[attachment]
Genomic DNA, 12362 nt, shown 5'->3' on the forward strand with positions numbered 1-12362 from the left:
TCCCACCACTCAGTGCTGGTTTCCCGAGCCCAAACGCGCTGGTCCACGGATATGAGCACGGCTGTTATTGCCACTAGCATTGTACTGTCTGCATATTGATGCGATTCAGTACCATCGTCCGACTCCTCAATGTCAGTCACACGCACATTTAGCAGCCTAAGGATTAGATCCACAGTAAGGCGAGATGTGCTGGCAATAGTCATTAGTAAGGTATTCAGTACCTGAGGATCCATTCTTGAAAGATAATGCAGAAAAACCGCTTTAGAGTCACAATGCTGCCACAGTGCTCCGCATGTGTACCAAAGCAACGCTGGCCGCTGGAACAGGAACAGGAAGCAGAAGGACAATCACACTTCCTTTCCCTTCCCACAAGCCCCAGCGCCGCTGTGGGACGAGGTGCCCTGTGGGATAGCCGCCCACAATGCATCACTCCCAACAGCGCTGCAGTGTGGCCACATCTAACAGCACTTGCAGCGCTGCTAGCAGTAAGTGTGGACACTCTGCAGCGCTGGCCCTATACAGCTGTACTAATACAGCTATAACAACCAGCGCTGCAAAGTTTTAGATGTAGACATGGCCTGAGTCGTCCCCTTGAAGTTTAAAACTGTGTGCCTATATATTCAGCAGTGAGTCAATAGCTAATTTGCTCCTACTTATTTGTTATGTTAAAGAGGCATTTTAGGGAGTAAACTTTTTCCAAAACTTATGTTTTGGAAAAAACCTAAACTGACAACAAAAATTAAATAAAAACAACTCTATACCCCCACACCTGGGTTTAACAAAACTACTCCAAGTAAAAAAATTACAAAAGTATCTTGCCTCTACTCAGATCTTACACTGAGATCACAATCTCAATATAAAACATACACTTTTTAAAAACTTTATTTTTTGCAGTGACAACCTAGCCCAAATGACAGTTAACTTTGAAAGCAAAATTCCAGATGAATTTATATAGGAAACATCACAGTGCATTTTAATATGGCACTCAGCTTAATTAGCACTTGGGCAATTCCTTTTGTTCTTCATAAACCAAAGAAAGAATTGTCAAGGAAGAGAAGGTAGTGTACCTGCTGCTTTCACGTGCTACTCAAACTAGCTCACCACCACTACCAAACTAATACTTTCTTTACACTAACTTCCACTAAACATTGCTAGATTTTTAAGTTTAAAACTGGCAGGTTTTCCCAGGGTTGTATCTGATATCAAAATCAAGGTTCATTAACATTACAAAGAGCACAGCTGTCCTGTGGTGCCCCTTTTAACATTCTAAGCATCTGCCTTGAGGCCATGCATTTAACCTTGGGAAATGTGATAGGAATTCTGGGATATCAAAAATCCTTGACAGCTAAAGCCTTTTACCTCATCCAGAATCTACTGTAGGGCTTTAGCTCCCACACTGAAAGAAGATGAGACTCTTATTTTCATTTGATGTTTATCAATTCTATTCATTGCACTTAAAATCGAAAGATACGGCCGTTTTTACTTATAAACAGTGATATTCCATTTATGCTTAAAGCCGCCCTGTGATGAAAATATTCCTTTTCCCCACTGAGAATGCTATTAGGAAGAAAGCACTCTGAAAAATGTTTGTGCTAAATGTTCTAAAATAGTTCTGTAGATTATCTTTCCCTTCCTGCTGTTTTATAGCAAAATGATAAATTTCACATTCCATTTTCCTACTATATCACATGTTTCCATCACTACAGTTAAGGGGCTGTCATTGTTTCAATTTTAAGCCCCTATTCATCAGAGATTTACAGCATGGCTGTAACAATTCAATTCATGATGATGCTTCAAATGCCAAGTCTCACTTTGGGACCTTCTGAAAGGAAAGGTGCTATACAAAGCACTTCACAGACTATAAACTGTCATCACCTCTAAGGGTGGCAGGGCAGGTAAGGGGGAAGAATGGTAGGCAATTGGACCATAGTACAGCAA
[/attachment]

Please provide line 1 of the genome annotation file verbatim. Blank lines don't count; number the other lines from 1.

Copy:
Genomic DNA, 12362 nt, shown 5'->3' on the forward strand with positions numbered 1-12362 from the left: